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    Abstract
2014 (Vol. 7, Issue: 14)
Article Information:

Hydrogeological Importance of Bedrock Sediments to the Community and Growth of Sugar Cane in Fadama Rake Area of Madagali, Northeast Nigeria

Gaiya Stephen and S.C. Alkali
Corresponding Author:  Gaiya Stephen 

Key words:  Aquifer, fadama, groundwater, lithology, sediments, sugar cane,
Vol. 7 , (14): 2961-2969
Submitted Accepted Published
August 27, 2013 September 10, 2013 April 12, 2014
Abstract:

Thirty Vertical Electrical Sounding (VES) points were sited on the alluvial plain of Madagali fadama area. This was aimed at establishing the lithological character of the drainage plain and its contributions to the growth of sugar cane. 1X1D shareware package was used to interpret the curves. Over the floodplain, potential recharge water into the subsurface units probably takes place through migration routes of coarse-grained colluvial deposits which act as effective soak away for surface runoff. The nature of the basin and/or the transporting routes conditioned the thickness of the surface layer. Effects of near surface bedrock or buried granite boulders disengaged from nearby hills are demonstrated by sandwiching of the bedrock in place in the second resistivity layer. Closely spaced iso-ohmic contour values suggest presence of different types of sediments within the medium of deposition. The high thickness associated with this horizon suggests that the basin was large enough to contain the sediments. Clay materials in the third resistivity layer occur as lens bodies within sandy material. Clay free sand and gravel constitute a great proportion of the stratigraphy. Parts of the bedrock’s summits that approached the surface at two separate places are resistant to weathering. Thicker sediments were available where sandy and gravelly materials prevailed. Gradual increases in thickness of the sediments suggest a gentle sloping depositional basin. Sharp gradation of the grain size from clay to bedrock within the fourth resistivity layer depicts a basin that did not permit transportation of the material far from its source. Three zones of groundwater potentials were identified from the total longitudinal conductance and the porosity maps of the area. These were based on the weathered products that constitute the aquifer zone where thick saturated sand and gravel are associated to deep aquifer development and thin saturated sand and gravel to bedrock highs. The contributions of the overburden to sourcing groundwater probably attracted Madagali community to the area and promote the growth of sugar cane in the fadama.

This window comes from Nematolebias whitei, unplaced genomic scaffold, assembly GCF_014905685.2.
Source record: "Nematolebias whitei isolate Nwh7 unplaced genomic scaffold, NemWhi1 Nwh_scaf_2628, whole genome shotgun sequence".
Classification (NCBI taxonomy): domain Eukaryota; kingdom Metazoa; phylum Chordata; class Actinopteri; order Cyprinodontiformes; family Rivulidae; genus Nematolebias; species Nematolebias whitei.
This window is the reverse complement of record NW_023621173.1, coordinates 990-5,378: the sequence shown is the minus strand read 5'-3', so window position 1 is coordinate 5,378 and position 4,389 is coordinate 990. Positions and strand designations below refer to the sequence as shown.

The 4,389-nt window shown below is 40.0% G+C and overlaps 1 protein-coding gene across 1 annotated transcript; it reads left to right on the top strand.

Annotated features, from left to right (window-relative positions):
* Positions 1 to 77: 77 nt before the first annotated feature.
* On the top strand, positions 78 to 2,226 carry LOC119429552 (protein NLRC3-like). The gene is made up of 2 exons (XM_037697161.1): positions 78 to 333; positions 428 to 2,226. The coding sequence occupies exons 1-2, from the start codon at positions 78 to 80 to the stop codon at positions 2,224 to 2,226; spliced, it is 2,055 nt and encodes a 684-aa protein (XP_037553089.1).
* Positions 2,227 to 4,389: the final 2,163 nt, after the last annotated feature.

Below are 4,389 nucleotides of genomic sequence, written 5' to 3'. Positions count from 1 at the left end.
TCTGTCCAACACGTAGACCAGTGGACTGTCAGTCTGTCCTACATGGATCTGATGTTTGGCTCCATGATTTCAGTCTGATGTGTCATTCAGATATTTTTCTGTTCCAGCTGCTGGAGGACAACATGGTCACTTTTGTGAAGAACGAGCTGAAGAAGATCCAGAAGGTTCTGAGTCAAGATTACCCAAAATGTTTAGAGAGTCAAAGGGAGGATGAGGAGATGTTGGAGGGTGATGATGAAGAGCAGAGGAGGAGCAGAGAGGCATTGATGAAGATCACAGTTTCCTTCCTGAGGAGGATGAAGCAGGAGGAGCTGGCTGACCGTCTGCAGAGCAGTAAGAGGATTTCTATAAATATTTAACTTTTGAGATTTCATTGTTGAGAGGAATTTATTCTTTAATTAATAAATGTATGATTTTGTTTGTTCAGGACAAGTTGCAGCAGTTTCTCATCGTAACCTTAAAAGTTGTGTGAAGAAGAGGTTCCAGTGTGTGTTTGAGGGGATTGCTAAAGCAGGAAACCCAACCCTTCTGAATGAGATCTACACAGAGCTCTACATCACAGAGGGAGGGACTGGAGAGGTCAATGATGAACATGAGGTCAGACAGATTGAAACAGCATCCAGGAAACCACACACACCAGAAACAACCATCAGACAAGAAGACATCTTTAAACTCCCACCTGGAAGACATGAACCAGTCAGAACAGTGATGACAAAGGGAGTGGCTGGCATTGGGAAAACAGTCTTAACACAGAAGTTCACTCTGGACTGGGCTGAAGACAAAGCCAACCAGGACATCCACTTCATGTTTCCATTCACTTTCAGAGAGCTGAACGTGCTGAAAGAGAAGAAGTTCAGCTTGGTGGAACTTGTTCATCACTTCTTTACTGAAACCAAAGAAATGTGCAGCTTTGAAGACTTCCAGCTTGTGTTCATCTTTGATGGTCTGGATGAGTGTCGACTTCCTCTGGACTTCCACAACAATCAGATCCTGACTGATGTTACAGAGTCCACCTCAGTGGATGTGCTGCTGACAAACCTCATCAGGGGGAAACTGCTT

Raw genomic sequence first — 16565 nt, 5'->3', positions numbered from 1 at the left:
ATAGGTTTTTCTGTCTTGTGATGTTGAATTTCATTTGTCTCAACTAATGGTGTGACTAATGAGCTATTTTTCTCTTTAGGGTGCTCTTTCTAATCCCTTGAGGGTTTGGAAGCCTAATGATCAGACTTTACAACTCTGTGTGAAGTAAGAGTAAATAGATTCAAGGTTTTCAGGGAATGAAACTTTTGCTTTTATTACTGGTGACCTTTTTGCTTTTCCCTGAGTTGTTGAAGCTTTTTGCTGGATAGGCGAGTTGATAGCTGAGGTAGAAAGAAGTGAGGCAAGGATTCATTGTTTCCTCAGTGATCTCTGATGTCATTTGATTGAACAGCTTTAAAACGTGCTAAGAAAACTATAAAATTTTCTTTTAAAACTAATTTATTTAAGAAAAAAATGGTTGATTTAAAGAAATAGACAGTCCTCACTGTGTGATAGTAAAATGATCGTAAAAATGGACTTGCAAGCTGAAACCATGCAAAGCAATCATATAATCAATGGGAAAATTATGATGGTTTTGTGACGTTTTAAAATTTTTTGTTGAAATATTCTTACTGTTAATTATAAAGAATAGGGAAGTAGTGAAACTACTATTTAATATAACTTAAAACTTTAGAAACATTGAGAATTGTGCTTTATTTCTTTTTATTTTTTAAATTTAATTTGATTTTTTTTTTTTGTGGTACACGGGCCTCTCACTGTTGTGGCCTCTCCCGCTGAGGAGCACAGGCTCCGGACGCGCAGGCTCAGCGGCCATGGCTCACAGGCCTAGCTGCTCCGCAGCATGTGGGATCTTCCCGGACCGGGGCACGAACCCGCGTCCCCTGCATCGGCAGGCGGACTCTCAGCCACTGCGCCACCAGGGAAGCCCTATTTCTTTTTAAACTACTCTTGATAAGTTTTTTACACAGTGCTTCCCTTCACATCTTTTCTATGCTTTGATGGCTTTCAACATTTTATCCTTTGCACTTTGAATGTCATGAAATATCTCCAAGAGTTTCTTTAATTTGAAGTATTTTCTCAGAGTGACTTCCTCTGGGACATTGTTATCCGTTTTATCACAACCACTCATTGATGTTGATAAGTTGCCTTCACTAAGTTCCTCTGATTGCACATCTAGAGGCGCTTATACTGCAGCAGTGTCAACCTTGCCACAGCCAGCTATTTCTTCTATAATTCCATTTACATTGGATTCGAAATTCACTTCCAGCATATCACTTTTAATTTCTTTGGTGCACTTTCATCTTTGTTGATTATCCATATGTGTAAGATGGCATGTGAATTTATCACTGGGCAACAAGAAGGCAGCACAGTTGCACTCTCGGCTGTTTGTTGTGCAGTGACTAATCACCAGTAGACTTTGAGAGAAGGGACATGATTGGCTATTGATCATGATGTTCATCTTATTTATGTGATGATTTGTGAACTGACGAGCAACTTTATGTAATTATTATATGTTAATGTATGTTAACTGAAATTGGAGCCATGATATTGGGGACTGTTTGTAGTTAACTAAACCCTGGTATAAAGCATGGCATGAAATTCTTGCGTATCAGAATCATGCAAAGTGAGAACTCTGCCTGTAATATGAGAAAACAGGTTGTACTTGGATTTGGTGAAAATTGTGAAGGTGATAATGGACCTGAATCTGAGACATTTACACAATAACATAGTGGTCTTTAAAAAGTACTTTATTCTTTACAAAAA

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  Cite this Reference:
Gaiya Stephen and S.C. Alkali, 2014. Hydrogeological Importance of Bedrock Sediments to the Community and Growth of Sugar Cane in Fadama Rake Area of Madagali, Northeast Nigeria.  Research Journal of Applied Sciences, Engineering and Technology, 7(14): 2961-2969.
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ISSN (Online):  2040-7467
ISSN (Print):   2040-7459
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